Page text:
After weeks of negotiations with the International Olympic Committee, Los Angeles officials have reached a deal to host the 2028 Summer Games under terms they hope will generate hundreds of millions in savings and additional revenues.
The agreement will bring the Olympics back to Southern California for a third time, after Los Angeles hosted in 1984 and 1932. It also opens the door for the 2024 Games to be held in Paris.
“It has been certainly a roller coaster,” L.A. bid chairman Casey Wasserman told The Times, adding that IOC officials “showed a real willingness to be thoughtful and creative.”
Initial reactions to the revised contract between the city and the IOC were mixed.
Andrew Zimbalist, an economist at Smith College in Massachusetts, believes that L.A. officials “played their cards right.”
“They’ve gotten a bunch of concessions that are significant,” said Zimbalist, who has been a critic of the Olympic movement in the past.
Others questioned whether local bid officials could have bargained for even more, and whether the public should have been given a voice in the recent negotiations.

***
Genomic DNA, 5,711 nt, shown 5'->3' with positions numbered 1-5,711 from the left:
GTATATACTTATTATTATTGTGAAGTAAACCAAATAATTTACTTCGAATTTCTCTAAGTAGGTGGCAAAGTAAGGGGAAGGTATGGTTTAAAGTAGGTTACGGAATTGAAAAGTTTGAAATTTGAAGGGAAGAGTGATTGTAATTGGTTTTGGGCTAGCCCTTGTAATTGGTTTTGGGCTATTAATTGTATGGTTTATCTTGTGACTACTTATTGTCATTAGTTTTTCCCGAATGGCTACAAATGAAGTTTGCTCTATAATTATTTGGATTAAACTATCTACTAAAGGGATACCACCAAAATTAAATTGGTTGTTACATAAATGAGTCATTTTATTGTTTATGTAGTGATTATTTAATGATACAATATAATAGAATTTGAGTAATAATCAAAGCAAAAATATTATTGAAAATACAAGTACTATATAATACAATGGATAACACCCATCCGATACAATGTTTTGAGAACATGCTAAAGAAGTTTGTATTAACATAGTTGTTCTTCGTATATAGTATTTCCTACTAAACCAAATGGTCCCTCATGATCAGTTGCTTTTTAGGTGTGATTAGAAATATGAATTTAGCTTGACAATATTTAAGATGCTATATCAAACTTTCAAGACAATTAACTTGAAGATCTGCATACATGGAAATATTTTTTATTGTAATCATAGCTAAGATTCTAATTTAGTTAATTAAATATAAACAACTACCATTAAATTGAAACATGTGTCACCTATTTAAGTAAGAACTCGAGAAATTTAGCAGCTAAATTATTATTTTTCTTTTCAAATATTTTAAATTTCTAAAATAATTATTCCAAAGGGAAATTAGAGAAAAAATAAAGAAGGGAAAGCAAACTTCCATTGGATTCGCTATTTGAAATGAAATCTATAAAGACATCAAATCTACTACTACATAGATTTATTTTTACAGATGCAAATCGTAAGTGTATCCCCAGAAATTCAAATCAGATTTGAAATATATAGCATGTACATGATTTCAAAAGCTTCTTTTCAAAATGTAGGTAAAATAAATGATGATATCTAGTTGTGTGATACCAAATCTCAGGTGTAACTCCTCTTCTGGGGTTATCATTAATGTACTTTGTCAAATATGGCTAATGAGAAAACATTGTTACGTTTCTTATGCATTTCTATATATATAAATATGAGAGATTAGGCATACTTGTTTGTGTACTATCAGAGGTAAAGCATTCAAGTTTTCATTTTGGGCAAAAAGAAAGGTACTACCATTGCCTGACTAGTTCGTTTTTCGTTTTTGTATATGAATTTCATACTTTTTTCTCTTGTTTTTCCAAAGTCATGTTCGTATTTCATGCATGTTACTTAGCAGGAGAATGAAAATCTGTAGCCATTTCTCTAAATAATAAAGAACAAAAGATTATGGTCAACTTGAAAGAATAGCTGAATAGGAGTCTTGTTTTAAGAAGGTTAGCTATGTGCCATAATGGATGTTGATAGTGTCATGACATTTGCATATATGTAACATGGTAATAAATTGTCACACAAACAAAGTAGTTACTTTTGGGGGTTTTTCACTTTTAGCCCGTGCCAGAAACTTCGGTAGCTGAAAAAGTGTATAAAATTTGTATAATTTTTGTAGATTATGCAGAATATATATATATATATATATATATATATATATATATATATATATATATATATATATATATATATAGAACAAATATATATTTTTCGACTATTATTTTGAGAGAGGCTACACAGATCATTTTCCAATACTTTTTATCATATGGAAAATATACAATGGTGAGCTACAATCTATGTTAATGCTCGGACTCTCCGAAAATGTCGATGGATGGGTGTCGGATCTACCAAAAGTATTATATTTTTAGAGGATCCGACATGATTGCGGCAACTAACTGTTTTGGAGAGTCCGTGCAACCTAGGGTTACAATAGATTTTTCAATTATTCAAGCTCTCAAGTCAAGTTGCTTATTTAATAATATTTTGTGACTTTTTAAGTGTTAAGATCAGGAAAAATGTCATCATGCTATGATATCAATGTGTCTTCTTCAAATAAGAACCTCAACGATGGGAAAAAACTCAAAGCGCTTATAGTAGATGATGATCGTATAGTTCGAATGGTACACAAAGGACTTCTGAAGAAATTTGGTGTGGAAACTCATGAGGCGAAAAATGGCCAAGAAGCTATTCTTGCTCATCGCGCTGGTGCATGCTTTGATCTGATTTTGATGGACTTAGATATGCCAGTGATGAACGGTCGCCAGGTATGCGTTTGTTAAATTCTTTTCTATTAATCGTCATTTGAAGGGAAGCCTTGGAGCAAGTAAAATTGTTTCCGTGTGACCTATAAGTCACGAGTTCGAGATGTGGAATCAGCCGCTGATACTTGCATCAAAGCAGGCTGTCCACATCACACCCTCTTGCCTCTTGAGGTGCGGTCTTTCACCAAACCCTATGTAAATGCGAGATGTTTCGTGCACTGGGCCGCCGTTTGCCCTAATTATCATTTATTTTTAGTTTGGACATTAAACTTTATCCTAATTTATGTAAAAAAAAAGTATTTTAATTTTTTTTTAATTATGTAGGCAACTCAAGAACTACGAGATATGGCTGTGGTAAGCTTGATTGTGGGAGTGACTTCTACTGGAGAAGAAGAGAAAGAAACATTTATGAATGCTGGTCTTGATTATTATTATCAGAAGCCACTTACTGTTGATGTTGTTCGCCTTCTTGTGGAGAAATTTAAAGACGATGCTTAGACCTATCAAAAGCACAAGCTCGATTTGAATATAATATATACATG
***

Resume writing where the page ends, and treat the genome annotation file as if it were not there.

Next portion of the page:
“I wonder if this was a missed opportunity for more input,” said Jules Boykoff, who teaches political science at Pacific University in Oregon and has studied previous Games. “What did people want them to ask for?”
The competition between L.A. and Paris, which began as a simple race for 2024, grew more complex when the IOC — with two eager candidates in hand — decided to name two winners.
L.A. was expected to go second if only because it was willing to consider the option. It knew that the race with Paris would be close and that the U.S. had fallen short in several recent attempts to win the Summer Games. Paris, by contrast, had pushed back against waiting another four years.